- Simply mix all of the ingredients together in a small bowl.
- Grind them together in a mortar and pestle. This will release more of the aromatics and will crush the oregano and chives into a powder.
How to Store
I usually make a double batch to keep around for those times when I need a bit of taco mix!
Of course, this spice blend is perfect for your Mexican inspired dishes, but it’s super versatile and can be used in many more dishes beyond taco recipes.
Use it in any of the following:
- Ground beef, chicken, turkey, pork or lamb
- Add a sprinkle when cooking your fish, blackened salmon or baja tacos
- Stir into sautéed veggies
- Warm shredded chicken in a pan with olive oil and a dusting of taco spice – this is one of the best low-FODMAP chicken recipes, in my opinion!
- Add to skillet sautéed or baked chicken, fish, pork or shrimp
I love to switch up my spices all. the. time. Flavor is the spice of life, right? Try these variations:
- Add a touch of sweetness: Include a teaspoon of your favorite sweetener (I use Stevia)
- Try adding thyme, cilantro, parsley or allspice
- You can create your own version of adobo spice by including traditional adobo seasoning ingredients such as turmeric and lemon zest or orange zest
- Replace sea salt with different culinary salts – smoked salts are terrific with these spices
- For a mild taco seasoning, cut back on the amount of chili or chipotle powder
- To make it spicier, add a bit of cayenne or other dried chili peppers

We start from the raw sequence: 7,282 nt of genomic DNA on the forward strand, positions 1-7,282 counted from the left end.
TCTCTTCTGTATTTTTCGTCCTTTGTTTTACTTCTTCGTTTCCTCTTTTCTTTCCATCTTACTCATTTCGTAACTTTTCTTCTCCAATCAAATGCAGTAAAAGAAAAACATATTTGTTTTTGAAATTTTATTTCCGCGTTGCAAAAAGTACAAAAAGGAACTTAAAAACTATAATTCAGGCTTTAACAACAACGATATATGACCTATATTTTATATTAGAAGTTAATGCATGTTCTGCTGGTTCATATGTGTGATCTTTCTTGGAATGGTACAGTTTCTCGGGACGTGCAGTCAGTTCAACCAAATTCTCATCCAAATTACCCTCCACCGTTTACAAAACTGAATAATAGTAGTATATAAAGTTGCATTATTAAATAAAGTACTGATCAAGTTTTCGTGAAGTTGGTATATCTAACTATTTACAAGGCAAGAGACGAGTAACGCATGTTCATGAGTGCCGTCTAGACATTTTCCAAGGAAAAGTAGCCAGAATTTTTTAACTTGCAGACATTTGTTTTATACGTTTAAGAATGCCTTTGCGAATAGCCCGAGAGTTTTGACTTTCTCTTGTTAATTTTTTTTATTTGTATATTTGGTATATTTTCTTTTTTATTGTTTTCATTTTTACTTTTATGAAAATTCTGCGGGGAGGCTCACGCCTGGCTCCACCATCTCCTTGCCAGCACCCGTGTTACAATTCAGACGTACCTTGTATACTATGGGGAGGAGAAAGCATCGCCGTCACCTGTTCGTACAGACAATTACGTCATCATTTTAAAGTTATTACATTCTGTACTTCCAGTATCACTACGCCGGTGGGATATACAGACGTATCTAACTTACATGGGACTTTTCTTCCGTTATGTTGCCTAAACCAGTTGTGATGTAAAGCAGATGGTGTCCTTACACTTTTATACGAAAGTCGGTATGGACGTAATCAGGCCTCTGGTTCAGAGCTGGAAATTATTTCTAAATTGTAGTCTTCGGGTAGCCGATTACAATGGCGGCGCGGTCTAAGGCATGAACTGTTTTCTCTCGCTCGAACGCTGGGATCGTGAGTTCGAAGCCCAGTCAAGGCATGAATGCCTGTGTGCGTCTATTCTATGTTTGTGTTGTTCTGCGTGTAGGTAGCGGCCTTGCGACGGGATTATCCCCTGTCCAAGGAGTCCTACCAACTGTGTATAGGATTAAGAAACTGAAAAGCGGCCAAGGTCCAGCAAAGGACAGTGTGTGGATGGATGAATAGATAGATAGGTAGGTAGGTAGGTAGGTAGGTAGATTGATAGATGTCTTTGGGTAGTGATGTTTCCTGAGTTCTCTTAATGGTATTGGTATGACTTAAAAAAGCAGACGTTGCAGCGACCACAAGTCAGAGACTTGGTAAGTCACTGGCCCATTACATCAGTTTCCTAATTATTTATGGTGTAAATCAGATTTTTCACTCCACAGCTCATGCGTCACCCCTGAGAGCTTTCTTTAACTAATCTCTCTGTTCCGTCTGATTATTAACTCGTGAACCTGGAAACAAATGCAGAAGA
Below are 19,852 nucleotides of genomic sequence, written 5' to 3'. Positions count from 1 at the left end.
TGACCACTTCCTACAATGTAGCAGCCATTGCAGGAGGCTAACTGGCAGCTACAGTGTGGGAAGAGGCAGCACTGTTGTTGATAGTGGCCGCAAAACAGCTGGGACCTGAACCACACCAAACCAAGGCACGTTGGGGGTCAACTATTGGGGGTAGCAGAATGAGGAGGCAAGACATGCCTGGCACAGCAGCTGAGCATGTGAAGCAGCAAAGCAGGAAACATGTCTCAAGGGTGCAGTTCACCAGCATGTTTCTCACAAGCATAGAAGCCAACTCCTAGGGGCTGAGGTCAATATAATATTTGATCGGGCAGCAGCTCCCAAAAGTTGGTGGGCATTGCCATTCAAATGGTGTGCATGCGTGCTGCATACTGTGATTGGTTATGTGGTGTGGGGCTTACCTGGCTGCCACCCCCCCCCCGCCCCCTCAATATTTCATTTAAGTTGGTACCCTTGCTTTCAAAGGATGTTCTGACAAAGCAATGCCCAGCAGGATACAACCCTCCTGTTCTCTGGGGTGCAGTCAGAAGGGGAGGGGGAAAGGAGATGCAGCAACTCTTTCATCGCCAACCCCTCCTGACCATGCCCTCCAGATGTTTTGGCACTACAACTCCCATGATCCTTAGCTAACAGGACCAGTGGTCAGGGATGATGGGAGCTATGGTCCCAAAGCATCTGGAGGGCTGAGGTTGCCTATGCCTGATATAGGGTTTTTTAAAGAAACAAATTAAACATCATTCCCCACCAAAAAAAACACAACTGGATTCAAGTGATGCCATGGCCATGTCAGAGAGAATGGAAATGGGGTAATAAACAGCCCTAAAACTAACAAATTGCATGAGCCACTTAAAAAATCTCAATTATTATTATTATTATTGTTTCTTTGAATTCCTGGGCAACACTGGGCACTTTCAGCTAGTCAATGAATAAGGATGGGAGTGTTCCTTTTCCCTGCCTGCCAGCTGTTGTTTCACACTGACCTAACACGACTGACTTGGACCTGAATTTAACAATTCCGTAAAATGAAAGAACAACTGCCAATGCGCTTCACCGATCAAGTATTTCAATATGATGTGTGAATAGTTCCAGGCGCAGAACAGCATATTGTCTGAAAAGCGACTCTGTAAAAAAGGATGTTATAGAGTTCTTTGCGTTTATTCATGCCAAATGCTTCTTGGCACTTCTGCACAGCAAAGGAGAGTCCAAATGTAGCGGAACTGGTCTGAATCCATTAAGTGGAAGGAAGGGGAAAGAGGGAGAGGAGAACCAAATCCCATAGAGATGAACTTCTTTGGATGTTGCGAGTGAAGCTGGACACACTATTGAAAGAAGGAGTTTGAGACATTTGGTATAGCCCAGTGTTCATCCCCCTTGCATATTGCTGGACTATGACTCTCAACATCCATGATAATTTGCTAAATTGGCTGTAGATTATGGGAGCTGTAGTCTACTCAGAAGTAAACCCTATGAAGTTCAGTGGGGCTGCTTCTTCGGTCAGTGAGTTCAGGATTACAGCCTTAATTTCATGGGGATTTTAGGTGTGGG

Depending on your tastes, you will need about 2 tablespoons per pound of meat or veggies. If you like your taco meat spicer (like me), 3 tablespoons are great.
Typically, if you’re making ground meat, adding the spices before browning is recommended. However, if you’re reheating pre-cooked meat in a pan (ie. leftover chicken or pre-cooked shrimp), sprinkle the spice mix over the meat or fish while it’s warming.
The amount of water to add varies with the recipe you’re making. But, assuming you’re using the seasoning for tacos, no water is needed. If you find that your meat is on the dry side, try adding about a half cup of tomato sauce or a couple teaspoons of tomato paste with ¼ cup of water.
They are all correct – different countries and regions use different spellings. In America, ‘chili’ refers to spicy peppers, a spice blend powder and a stew made with peppers and spices. The British English spelling is ‘chilli’. In Spanish, ‘chile’ is most common spelling in Mexico and other Latin American countries and regions of the US.
Other recipes you might like
- Radish Salsa with Cilantro
- Low-FODMAP Salsa Verde with Tomatillos (Green Salsa)
- Low-FODMAP Guacamole
- Low-FODMAP Seasoning for BBQ
- How to make Pumpkin Spice Seasoning
This post contains affiliate links. As an Instacart and Amazon Associate, I earn from qualifying purchases.
Low-FODMAP Taco Seasoning
- 1 tablespoon chipotle powder (or chili powder of choice)
- 1 tablespoon dried oregano
- 1 tablespoon chives
- 2 teaspoons ground cumin
- 1 teaspoon salt (I like to use kala namak – read about Kala Namak salt in my ingredient spotlight)
- 1 teaspoon black pepper
- ½ teaspoon paprika
- ⅛ teaspoon cinnamon (optional)
- 1 pinch ground clove (optional – add to taste)
There are two ways to put the seasoning together: Mix in a bowl
- Simply mix all of the ingredients together in a small bowl.
Or, grind finer
- Grind all of the ingredients together in a mortar and pestle. This will release more of the aromatics and will crush the oregano and chives into smaller pieces.
Try these additional variations:
- Add a teaspoon of your favorite sweetener, such as Stevia
- Add some thyme, cilantro, parsley or allspice
- Make your own version of adobo spice by adding turmeric and lemon zest or orange zest
- Replace sea salt with different culinary salts or smoked salts
- To make it spicier, add a bit of cayenne, or other dried chili peppers
*Net carbs = carbohydrates – fiber
Nutritional information is an estimate, calculated using online tools and does not include optional ingredients unless otherwise indicated.